How Europe prepares for the arrival of Advent


European Union

Kathryn Idema, CNE.news

A boy lights a candle during Orthodox Christmas Eve celebrations at the Russian Orthodox Church. The Russian Orthodox Church celebrates Christmas in January. Photo AFP, Giuseppe Cacace

With Advent coming soon, many European communities have begun to celebrate the season before Christmas.

The season of Advent consists of four Sundays that precede Christmas Day, which is December 25th. Each country has their own unique traditions in preparing for what is to come- the birth of Christ.


The season of Advent in Hungary often begins with putting up a Christmas tree. In Budapest’s Kossuth Square, a five-ton pine tree that is around 24 metres high was assembled in front of the nation’s parliament building last week, as reported in Vasarnap. The tree once belonged to a family in Hajdúszoboszló, a town in eastern Hungary.


The Advent festivities begin with an Adventskranz- a wreath made from fir twigs. These wreaths are often decorated with stars, ribbons, and fir cones, as reported in Germany Insider Facts Four candles are placed on the wreath, which represent the weeks leading up to Christ’s birth. In the first week, only one candle is lit and so on. Many households bake cookies and children take this time to make Christmas decorations. Some children write a letter to Christkind (a German character) or the Weihnachtsmann (Santa Claus) to express their gift wishes. Advent is also celebrated with an Adventskalender, an Advent calendar. Traditionally, the calendar was “painted cardboard with 24 windows or doors.” Each window contained a “Christmas-themed picture.” Now, this has been replaced with chocolate or a small toy. The Weihnachtsmarkt or Christmas markets are also well-known throughout the country at this time of year.


The tradition of Advent is alive and well in Switzerland, according to Alpenwild. If you visit a floral shop or grocery store, you may see Advent wreaths with four candles. Each candle represents a particular week in the Advent season.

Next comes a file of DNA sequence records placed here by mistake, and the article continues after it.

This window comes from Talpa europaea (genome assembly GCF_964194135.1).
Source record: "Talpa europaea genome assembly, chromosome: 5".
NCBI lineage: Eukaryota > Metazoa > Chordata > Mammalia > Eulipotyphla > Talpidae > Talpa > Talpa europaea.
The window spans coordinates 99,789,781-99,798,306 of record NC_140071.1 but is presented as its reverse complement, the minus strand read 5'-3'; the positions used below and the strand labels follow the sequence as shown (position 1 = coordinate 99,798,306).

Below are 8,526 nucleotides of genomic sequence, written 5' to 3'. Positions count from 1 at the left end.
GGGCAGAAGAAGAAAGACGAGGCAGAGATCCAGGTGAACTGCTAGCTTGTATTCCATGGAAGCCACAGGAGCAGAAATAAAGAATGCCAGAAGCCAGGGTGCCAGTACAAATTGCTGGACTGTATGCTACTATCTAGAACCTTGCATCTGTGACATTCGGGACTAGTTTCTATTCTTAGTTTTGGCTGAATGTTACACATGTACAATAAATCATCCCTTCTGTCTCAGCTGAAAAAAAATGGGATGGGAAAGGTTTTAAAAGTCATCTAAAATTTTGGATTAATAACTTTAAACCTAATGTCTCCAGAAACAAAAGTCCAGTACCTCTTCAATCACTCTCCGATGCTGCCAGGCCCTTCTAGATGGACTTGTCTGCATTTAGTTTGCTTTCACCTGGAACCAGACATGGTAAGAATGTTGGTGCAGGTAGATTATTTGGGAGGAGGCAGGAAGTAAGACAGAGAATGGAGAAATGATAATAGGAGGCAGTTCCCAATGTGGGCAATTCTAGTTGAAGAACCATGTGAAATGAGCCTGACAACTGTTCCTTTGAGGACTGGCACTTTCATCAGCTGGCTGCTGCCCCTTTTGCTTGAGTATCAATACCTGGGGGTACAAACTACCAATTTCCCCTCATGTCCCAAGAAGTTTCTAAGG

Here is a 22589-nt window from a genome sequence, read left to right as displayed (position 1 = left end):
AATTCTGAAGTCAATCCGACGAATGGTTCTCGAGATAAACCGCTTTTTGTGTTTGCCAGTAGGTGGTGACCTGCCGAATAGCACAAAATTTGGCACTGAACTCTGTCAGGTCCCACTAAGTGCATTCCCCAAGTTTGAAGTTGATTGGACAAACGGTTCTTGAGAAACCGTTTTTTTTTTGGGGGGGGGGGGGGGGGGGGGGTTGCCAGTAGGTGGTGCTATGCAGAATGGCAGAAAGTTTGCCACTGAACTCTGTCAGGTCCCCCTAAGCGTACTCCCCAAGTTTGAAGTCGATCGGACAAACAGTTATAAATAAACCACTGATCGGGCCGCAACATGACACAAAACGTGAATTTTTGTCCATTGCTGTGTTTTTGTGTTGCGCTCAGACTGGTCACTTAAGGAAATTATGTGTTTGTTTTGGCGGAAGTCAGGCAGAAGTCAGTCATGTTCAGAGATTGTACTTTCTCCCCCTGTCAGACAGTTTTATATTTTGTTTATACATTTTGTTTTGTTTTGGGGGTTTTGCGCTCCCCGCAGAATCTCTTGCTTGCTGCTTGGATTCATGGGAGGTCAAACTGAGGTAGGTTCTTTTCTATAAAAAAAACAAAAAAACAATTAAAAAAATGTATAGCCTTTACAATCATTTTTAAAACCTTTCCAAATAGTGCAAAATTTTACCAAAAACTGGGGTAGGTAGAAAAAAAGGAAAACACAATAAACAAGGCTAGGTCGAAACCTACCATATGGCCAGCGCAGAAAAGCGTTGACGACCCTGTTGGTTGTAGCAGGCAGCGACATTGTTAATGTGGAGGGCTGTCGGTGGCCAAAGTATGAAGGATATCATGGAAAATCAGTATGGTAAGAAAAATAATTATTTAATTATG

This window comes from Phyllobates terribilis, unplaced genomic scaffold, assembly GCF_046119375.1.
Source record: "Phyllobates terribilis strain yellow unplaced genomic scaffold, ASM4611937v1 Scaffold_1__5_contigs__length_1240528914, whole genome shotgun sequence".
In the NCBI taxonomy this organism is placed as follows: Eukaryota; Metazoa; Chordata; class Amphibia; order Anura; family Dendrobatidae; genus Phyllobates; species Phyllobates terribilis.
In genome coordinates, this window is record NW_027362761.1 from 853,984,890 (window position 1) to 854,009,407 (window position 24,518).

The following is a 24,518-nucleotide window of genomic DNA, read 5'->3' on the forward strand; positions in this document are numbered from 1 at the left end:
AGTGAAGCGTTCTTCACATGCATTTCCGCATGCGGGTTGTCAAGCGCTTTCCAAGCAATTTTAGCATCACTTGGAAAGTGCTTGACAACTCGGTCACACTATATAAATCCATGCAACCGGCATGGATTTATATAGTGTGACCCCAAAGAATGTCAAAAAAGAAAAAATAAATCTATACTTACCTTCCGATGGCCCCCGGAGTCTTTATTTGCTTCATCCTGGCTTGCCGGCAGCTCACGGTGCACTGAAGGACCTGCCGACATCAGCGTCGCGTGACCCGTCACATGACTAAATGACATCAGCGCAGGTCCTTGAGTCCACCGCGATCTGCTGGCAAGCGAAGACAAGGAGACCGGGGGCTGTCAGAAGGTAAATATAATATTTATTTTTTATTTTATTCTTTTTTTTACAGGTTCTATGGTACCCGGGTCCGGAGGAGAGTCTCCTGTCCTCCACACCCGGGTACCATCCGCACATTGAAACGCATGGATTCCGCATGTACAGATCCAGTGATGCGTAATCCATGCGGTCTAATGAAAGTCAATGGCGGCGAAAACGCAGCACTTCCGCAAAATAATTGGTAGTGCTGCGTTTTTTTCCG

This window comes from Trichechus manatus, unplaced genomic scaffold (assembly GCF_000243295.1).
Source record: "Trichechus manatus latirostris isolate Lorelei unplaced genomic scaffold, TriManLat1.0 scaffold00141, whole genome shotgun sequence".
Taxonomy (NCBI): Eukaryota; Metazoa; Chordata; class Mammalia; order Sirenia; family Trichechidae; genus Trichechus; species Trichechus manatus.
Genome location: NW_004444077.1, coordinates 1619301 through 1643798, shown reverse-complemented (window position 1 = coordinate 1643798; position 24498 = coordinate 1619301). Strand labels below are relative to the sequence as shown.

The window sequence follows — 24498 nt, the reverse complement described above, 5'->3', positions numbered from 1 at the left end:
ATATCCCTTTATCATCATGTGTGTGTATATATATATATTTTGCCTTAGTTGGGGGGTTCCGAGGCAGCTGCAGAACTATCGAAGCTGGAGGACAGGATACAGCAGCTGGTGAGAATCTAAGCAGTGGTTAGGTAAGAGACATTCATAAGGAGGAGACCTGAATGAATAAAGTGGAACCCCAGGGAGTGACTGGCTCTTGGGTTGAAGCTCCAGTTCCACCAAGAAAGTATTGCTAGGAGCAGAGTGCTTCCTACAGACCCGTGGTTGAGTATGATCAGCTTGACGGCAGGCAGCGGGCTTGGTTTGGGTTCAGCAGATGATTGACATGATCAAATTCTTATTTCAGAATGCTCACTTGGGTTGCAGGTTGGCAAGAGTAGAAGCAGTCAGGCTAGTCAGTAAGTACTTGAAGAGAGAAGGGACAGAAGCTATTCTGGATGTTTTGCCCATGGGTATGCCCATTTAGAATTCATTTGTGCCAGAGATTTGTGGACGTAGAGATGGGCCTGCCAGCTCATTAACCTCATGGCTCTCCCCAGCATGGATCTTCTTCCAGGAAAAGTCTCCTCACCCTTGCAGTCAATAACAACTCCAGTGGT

Starting in early November, you may also come across an advent calendar which marks the 24 days before Christmas. Each day contains a different picture, along with a door leading to a little chocolate candy. The largest Advent calendar is in Lucerne, the French-speaking region of the country. Switzerland’s Christmas markets often start in late November and provide opportunities to enjoy local food and celebrations. Switzerland also celebrates St. Nicholas Day on December 6th, where children put shoes in front of the fireplace or door to await their gifts from St. Nicholas. On the evening before St. Nicholas Day, the village of Küssnacht near Lake Lucerne starts the tradition with a procession that often contains bell ringers, horn blowers, and whip crackers.


Like Switzerland, the Dutch celebrate the arrival of Sinterklaas, which is celebrated on December 5th. Sinterklaas is not to be confused with Santa Claus or Kerstman, as he treated as a different person, as reported by Love to Know. According to the tradition, Sinterklaas visits the homes of Dutch children, where he often leaves treats and small gifts. Those living in the eastern areas of the country also celebrate midwinter hoornblazen. These horns are often handmade from birch or elder and are used to announce Advent or Christ’s upcoming birth. The tones from these horns produce a low pitch when blown over a well. They can be heard for several miles, and it is not unusual for people to call one another with their horns.


Since Poland is predominately Catholic, the season of Advent begins with a morning mass called roraty. The mass often involves lighting candles to usher in the coming light and represent salvation, according to Travel Noire.


Advent often begins around November 25th in this country. Much of the festivities are in the capital of Zagreb, as reported in Travel Noire The city is transformed into a large Christmas market, where vendors sell mulled wine and roast chestnuts for visitors. On Christmas Eve, you can join the natives in eating dried cod, also known as “bakalar.”


December 8th is when many Italian towns decorate for Christmas and celebrate Mary’s conception, known as the Immaculate Conception, according to The Local. It is known for the day when God “absolved” Mary from sin while she was still in her mother’s womb. The celebrations start with the firing of a canon from Rome’s Castel Sant’ Angelo. The festivities continue until January 6th or the day of Epiphany. There is also Novena, a nine-day period leading up to Christmas. It commemorates the shepherds’ journey in seeing baby Jesus. Children in the nation’s rural communities often dress up as shepherds and show up at local homes singing Christmas songs or reciting poems. Sweets or money are often given as rewards.



Subscribe for an update, and receive a documentary and e-book for free.

Choose your subscriptions*

You may subscribe to multiple lists.